Andy Kubert (writing), Colin Kelly & Jackson Lanzing, Guiseppe Camuncoli, Mairghread Scott, et. al. Lots of creators in this anthology book that provides a great deal of entertainment about a variety of different aspects of Batman’s personality and style.

It’s hard to summarize all of the short stories presented, but a good number of them are a lot more light-hearted than their full-title compatriots. Of course, there’s a lot of Batman in here, and why it’s important for him to be in his city, doing what he needs to be doing. Like I alluded to earlier: the real spirit of Batman is an undying sense of hope that if humanity can’t fix itself, he will.

Marvel Comics

Conan the Barbarian #8

Jason Aaron and Garardo Zaffino bring Conan home to Cimmeria in this issue.

Home is supposed to be a traditional refuge; a place of restorative welcome. But what happens when the familiars of a vengeful wizard follow Conan to take him off-guard in this place of safety to destroy him?

Such a classic fantasy story. If you have a love of this genre, then this is the comic for you. Jason Aaron has the pulp stylings down pat and each issue always begins with the same litany of Conan’s past and a map of where in Hyboria the story takes place. Each issue is steeped in this delicious deep fantasy that is hard to not admire.

Conan is unique in that he does not need hope to survive. He simply just refuses to die. With any luck, that determination will transform into hope for those around him!

Fantastic Four #12

Then there’s the work of Dan Slott.

Dan’s stock-in-trade is providing his readers with believable characters with integrity and meaning. Of course, when it comes to iconic character like The Fantastic Four, he has an abundance of material to work with.

In this issue, the honeymoon of Alicia Masters and Ben Grimm is about to take place. Timed so that the Thing will transform into Ben Grimm so that his wife can enjoy the company of her husband as a regular human being, this entire issue drips with the honey-scented promise of a happy vacation for the newly-minted man and wife.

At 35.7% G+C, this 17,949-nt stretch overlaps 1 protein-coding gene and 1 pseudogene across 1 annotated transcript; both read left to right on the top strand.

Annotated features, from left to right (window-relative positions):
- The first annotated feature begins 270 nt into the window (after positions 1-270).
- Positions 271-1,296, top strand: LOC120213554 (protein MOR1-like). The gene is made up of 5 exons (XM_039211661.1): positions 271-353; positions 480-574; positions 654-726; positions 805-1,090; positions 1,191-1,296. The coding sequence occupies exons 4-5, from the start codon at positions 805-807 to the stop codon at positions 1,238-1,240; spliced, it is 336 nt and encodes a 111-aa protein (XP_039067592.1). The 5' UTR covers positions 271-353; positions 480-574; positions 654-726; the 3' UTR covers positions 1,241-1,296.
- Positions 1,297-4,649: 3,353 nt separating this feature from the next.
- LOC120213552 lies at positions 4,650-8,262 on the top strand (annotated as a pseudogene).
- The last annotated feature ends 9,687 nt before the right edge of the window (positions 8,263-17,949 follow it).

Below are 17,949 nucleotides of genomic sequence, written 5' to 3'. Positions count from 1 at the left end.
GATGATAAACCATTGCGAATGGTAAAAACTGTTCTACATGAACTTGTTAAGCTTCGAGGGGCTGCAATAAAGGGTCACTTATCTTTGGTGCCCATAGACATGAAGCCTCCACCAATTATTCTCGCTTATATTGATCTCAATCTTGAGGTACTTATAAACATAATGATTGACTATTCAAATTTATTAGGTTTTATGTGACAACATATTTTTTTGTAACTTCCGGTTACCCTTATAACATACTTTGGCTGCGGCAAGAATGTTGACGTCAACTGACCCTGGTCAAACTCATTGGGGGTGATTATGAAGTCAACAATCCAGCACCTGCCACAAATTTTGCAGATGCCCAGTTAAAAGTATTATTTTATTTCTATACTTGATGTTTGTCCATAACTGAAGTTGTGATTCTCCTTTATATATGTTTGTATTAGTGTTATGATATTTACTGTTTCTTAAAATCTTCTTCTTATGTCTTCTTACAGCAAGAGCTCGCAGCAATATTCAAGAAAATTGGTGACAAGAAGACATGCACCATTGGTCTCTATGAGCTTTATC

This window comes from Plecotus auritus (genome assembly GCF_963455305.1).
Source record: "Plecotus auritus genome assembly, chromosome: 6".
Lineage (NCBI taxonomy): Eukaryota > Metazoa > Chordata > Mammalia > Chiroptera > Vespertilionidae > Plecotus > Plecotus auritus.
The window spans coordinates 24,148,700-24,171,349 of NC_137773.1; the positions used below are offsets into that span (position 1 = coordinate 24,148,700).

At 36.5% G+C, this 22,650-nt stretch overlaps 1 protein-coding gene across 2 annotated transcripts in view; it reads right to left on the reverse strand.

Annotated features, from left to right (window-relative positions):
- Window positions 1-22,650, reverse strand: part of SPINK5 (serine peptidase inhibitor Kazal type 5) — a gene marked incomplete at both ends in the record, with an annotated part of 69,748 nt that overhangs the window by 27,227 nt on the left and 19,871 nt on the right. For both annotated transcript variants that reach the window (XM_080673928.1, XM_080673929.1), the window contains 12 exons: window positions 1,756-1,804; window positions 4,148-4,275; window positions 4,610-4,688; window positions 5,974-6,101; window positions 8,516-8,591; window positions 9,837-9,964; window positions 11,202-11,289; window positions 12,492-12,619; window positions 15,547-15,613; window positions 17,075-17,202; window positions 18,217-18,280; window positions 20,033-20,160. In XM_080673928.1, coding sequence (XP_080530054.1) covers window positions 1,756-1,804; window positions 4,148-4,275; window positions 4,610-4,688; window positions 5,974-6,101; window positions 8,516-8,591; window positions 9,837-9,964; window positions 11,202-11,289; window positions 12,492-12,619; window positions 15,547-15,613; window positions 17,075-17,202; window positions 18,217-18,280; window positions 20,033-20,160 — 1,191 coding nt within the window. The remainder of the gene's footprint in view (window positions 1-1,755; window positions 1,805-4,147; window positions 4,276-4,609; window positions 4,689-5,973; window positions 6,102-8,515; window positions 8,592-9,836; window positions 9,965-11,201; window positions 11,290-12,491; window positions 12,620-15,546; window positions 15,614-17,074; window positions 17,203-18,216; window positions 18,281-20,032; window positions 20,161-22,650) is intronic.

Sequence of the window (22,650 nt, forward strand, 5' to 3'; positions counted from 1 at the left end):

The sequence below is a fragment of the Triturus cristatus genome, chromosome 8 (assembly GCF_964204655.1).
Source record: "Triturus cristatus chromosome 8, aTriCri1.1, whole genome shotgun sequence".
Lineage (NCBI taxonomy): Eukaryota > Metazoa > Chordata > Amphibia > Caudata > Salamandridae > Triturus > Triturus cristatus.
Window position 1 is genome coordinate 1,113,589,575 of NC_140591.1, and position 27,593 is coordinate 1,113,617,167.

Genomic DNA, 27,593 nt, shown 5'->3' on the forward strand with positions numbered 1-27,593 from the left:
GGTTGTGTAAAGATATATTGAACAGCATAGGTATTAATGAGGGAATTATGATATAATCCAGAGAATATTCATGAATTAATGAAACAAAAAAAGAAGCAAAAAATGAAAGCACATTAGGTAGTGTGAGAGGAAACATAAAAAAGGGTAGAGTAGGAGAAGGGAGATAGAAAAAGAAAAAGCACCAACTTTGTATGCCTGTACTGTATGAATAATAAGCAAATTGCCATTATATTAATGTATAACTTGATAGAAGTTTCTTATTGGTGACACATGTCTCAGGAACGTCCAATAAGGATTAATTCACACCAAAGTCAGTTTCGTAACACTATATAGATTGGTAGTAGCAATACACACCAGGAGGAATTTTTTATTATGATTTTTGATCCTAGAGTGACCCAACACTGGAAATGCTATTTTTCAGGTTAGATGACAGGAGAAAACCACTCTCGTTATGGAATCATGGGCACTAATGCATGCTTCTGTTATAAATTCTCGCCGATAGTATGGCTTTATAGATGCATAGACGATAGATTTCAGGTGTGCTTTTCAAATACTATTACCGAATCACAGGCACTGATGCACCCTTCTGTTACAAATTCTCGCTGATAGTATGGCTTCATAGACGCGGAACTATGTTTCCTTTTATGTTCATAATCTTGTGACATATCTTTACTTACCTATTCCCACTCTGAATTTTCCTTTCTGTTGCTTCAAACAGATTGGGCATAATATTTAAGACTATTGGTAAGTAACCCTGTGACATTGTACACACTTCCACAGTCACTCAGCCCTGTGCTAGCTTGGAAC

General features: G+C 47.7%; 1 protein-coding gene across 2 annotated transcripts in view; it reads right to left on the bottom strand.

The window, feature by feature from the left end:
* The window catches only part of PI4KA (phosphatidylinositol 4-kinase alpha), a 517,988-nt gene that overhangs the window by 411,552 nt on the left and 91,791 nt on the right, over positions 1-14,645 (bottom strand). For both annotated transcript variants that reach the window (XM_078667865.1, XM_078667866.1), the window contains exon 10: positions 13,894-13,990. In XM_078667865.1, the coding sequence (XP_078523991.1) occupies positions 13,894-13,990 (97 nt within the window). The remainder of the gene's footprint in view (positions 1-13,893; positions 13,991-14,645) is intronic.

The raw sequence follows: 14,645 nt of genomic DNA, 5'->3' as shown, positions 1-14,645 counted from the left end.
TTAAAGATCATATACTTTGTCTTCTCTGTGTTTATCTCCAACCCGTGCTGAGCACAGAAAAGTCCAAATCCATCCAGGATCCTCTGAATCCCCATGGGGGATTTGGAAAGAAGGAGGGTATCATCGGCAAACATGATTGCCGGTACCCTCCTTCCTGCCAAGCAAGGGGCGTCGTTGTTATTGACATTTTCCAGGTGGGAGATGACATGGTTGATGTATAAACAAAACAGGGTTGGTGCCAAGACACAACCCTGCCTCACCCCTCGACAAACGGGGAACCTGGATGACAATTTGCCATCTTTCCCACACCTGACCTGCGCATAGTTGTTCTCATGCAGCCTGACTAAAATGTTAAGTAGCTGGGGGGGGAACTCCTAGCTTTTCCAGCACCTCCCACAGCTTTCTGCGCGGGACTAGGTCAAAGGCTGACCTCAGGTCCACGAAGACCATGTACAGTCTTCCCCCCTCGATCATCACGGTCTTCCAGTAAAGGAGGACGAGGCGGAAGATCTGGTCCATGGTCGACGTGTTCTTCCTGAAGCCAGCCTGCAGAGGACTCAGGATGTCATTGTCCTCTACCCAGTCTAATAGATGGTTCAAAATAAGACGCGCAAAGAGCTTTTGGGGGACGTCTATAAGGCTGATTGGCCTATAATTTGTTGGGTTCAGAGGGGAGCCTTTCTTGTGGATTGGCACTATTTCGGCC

Of course, when the disgruntled father-in-law, aka the Puppet-Master takes control of the Immortal Hulk to grind the Thing into dust, he has little more than 52 seconds to defeat the Hulk and protect his wife from harm.

There’s little hope for a positive outcome.

But you see, that doesn’t matter. If you’re a hero, you make your own hope. Ben Grimm is one of those heroes who steps up when there is even a slight chance of victory. Slott presents us with a story of supportive, endearing, considerate and loving people who live their lives dedicated to hopeful outcomes. Even though this seems to be just a simple fight story, there’s a lot more to it than that. It’s an examination of the Thing’s character and why he still is a draw after over forty years. Slott works well with characters who are real heroes.

Sean Izaakse’s art is amazingly sharp. Filled with dynamic energy, it’s a perfect match to Slott’s story.

There’s a great line from Amazon Prime’s presentation of Garth Ennis’s and Darick Roberston’s The Boys: “Since when did hopeful and naïve become the same thing?” This is one of my favourite comics and it perverts the traditional view we have of superheroes into seeing them as simply cynical humans with more advantages than normal. They aren’t the usual figures of positivism and hopefulness that we want them to be.

This is what happens when you take hope away from people and why it’s so important to fight to get it back. Hope solves all problems because even if it is a faint hope, one that could barely manifest itself, it can be enough to keep someone going, and that is a real superpower in itself.

That’s the essence of this story and that’s why it’s the pick of the week for this week’s run.

Until next week, may you experience an unending source of hope.

About Captain John K. Kirk

Captain John K. Kirk
John Kirk is an English and History teacher and librarian in Toronto, Canada. In addition to the traditional curriculum, John tries to teach his students to make sense of geek culture. And with the name "J. Kirk," it's hard for him to not inject "Star Trek" into his lessons. Comics, RPGs and the usual fanboy gear make up his classroom resources.